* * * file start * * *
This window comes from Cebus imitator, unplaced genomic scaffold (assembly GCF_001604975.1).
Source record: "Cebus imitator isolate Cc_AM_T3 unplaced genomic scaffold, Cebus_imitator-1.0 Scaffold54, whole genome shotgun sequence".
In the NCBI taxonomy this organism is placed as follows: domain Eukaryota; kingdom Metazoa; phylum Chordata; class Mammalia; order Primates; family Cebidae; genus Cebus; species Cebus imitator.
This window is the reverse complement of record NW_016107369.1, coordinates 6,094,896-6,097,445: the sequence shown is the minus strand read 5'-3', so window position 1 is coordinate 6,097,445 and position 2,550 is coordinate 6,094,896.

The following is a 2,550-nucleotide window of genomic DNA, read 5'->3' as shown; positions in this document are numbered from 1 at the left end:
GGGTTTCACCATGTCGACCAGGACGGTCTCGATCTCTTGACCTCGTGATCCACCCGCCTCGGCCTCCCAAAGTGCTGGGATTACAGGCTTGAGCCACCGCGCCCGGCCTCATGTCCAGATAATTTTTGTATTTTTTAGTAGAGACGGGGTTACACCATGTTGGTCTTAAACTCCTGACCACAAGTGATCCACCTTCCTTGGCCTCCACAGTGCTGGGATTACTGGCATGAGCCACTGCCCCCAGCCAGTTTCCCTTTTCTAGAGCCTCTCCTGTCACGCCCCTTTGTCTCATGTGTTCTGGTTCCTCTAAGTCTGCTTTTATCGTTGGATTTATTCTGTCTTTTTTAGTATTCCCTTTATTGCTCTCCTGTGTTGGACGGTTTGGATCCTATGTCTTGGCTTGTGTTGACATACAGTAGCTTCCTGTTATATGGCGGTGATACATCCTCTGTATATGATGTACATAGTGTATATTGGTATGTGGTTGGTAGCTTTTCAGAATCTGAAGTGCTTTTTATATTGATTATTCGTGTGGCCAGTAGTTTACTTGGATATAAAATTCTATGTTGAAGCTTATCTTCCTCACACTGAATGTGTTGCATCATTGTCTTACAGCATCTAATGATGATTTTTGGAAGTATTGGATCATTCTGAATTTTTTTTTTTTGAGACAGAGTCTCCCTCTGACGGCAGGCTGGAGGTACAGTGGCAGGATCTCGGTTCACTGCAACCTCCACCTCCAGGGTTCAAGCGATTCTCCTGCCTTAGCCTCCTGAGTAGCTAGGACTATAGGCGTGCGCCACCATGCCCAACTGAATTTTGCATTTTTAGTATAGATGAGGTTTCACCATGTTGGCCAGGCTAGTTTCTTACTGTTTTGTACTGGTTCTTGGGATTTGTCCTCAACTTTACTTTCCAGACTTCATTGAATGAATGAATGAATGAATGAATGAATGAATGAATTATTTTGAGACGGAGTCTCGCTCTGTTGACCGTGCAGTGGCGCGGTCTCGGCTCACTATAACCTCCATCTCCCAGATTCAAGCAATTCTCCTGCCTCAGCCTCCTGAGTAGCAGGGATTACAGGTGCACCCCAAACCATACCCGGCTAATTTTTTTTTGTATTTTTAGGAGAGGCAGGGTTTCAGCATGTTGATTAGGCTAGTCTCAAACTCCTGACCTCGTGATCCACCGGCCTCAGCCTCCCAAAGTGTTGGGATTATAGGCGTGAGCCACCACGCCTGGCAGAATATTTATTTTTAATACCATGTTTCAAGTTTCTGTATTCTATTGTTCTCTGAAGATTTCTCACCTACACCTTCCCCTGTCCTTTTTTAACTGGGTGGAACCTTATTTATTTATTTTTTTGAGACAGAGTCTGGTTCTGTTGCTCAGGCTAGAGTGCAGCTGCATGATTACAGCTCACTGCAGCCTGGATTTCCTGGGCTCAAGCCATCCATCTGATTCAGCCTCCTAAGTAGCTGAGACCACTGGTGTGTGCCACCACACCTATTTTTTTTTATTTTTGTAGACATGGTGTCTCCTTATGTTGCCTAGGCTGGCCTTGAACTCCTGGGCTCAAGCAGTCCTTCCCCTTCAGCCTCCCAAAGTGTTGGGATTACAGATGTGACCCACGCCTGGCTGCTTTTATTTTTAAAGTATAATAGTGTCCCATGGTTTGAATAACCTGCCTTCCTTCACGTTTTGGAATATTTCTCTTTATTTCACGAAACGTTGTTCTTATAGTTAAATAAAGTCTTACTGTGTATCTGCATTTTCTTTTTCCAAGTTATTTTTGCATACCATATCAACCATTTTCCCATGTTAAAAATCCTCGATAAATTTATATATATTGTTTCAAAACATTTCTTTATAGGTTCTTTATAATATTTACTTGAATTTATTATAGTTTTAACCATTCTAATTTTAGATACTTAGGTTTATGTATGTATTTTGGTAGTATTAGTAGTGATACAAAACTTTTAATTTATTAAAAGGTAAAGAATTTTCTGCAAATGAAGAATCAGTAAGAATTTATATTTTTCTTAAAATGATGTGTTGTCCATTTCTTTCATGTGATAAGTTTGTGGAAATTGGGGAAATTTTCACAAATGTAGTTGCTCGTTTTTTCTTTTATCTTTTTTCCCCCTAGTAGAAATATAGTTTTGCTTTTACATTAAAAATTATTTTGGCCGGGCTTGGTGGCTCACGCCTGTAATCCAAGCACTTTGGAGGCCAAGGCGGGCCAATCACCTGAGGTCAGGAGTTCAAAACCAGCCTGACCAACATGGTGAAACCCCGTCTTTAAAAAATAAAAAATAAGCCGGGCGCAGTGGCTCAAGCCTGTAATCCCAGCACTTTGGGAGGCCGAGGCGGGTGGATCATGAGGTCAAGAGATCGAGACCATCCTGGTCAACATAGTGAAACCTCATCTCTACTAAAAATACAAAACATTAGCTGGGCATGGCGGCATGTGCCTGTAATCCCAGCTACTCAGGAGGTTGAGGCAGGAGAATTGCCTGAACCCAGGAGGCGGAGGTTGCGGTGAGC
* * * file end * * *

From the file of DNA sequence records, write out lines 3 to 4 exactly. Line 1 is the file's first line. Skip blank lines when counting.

In the NCBI taxonomy this organism is placed as follows: domain Eukaryota; kingdom Metazoa; phylum Chordata; class Mammalia; order Primates; family Cebidae; genus Cebus; species Cebus imitator.
This window is the reverse complement of record NW_016107369.1, coordinates 6,094,896-6,097,445: the sequence shown is the minus strand read 5'-3', so window position 1 is coordinate 6,097,445 and position 2,550 is coordinate 6,094,896.